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Need Help with Gamma Functions

  1. May 20, 2008 #1
    I'am not sure how to solve this gamma function [tex]\Gamma[/tex](5/4). any help ?

    sorry if this is in the wrong section.
  2. jcsd
  3. May 20, 2008 #2


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    The Gamma function is the generalization of factoral. The simplest representation is an integral:

    Gamma(x)=int(0,oo)tx-1e-tdt, for x>0.

    It can be extended by analytic continuation.
  4. May 20, 2008 #3
    yeah the original integral was [tex]\int[/tex][0,4]Y[tex]^{3/2}[/tex](16-Y[tex]^{2}[/tex])[tex]^{1/2}[/tex] dy

    which i simplified to

    64[tex]\int[/tex](0,1) t[tex]^{(5/4)-1}[/tex](1-t)[tex]^{(3/2)-1}[/tex] dt

    using Gamma(x)=int(0,oo)tx-1e-tdt, =>> [tex]\beta[/tex](5/4, 3/2)

    hence i am trying to solve [tex]\beta[/tex](5/4, 3/2)
    = [tex]\Gamma[/tex](5/4)[tex]\Gamma[/tex](3/2) / [tex]\Gamma[/tex]((5/2)+(3/2))

    i am trying to solve this to get an answer in terms of a number.

    i dont know how to solve [tex]\Gamma[/tex](5/4)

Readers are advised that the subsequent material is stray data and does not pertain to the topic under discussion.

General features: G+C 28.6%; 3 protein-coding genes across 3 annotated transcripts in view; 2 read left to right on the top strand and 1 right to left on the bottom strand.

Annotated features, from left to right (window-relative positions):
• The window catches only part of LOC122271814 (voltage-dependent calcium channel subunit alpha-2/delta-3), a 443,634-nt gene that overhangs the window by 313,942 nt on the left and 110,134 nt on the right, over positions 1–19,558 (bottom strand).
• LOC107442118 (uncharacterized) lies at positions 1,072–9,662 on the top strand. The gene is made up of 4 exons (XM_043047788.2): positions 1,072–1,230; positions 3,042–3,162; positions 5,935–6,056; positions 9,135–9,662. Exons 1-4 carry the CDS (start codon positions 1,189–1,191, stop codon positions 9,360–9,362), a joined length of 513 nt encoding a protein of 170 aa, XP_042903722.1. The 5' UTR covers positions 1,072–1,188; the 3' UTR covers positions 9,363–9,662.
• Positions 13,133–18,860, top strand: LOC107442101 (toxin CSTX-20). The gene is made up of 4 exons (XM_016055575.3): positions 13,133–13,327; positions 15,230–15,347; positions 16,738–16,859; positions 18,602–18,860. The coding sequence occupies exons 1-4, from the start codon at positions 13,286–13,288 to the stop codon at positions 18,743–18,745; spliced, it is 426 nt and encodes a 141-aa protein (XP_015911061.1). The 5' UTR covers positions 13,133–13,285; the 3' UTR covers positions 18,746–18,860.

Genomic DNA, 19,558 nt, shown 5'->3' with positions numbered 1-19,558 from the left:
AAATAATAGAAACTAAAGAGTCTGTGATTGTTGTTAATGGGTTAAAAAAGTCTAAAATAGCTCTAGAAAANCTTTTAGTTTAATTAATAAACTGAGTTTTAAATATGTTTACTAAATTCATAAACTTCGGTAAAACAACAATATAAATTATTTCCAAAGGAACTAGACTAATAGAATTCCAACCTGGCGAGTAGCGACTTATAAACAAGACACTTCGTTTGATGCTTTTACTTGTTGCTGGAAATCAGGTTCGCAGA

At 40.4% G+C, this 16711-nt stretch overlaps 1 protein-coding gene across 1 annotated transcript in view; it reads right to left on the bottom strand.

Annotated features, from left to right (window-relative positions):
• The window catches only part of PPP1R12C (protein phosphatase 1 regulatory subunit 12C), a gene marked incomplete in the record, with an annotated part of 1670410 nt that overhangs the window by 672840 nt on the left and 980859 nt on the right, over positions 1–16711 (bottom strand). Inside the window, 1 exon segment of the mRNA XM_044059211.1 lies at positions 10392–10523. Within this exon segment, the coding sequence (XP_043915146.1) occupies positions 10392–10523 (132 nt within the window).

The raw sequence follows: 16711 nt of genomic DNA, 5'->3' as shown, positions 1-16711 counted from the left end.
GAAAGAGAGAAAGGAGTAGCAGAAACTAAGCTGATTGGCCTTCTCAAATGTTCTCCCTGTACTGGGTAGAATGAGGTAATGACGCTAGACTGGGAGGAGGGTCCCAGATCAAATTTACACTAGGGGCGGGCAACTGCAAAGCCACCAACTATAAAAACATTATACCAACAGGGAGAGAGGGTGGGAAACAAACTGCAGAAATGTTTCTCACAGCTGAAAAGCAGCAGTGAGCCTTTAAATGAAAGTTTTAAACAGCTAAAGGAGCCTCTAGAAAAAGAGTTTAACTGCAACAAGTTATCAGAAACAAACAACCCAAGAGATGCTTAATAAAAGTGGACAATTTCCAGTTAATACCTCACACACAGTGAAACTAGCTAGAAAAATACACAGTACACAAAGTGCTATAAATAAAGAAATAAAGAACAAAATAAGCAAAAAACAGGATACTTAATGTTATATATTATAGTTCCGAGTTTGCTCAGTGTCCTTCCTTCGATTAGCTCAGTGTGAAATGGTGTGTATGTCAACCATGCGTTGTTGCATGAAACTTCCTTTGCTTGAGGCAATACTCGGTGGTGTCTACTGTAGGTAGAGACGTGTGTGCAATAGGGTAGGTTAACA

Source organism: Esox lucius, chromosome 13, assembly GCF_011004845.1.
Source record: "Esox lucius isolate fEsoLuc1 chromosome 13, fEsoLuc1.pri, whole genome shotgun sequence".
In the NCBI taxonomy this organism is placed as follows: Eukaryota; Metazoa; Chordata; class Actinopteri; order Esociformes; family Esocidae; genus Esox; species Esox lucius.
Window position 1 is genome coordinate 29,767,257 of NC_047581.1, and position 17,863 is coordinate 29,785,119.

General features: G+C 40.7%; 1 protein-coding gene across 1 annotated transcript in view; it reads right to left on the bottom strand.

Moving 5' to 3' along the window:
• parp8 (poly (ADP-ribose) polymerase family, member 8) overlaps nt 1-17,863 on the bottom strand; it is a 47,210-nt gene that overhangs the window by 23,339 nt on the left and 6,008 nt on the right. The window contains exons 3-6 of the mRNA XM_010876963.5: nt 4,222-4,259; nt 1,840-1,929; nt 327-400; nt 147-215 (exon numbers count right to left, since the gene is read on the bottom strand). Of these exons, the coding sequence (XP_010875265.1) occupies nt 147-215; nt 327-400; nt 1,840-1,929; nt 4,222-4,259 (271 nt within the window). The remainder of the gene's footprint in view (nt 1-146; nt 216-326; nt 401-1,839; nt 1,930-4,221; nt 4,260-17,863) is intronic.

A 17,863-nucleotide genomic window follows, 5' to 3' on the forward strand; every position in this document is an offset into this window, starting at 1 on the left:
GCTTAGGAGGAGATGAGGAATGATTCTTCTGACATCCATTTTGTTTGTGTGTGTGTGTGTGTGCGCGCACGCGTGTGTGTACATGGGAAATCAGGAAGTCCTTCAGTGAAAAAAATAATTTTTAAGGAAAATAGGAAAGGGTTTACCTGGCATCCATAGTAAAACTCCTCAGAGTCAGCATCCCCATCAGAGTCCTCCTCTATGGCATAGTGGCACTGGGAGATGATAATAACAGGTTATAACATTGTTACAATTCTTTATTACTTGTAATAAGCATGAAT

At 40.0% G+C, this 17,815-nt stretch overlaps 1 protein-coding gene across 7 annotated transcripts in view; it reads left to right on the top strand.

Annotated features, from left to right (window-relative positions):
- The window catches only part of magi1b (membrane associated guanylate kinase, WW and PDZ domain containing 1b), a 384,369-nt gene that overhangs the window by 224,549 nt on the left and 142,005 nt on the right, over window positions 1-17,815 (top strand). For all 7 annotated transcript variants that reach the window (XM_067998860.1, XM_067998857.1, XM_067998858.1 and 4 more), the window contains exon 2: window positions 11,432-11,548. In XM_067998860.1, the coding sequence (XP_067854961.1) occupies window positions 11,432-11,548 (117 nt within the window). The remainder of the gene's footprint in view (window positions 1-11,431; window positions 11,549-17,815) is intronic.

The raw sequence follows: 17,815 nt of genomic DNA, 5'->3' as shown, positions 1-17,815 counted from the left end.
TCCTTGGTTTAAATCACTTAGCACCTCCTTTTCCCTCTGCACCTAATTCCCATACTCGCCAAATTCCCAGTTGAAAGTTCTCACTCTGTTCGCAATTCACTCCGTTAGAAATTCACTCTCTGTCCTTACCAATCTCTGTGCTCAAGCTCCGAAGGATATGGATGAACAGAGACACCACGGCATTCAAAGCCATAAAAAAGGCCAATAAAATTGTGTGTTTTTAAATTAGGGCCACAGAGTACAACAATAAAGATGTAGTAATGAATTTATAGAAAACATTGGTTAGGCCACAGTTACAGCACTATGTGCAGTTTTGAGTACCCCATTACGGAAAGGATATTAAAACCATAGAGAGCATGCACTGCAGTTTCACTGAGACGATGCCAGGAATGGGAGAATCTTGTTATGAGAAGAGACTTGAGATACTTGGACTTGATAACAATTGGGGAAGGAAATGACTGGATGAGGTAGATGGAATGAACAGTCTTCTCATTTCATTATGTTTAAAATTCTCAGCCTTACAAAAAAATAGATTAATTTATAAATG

Last edited: May 20, 2008
  5. May 20, 2008 #4
    [tex]\Gamma\left(\frac{5}{4}\right) = \Gamma\left(1+\frac{1}{4}\right) = \frac{1}{4}\Gamma\left(\frac{1}{4}\right)[/tex]

    [tex]\Gamma\left(\frac{1}{4}\right)[/tex] has no known basic expression, but is known to be transcendental.
  6. May 20, 2008 #5
    thanks for your help
  7. May 20, 2008 #6
    I read that (1/q)! has no representation for integer q>2, except decimal form. But, if you are concerned with gamma(1/4), you can see it to 1,000,000 decimals at:


    Working with Euler's reflection formula, I get

    (1/4)!(3/4)! = [tex]\frac{3\pi\sqrt2}{16}=.833041[/tex]
    Last edited by a moderator: Apr 23, 2017
  8. May 20, 2008 #7
    how about [tex]\Gamma[/tex](0) I read somewhere that its a complex infinity but dont understand what that means
  9. May 20, 2008 #8
    mjk1: how about (0)

    Well, when you have a form like[tex]\int_{0}^{\infty} \frac{e^-x}{x} dx[/tex], you have trouble.

    If you check out the Euler's reflection formula, we have

    [tex]\Gamma(Z)\Gamma(1-Z) = \frac{\pi}{sin\pi(x)} for Z=0.[/tex]
    Last edited: May 21, 2008
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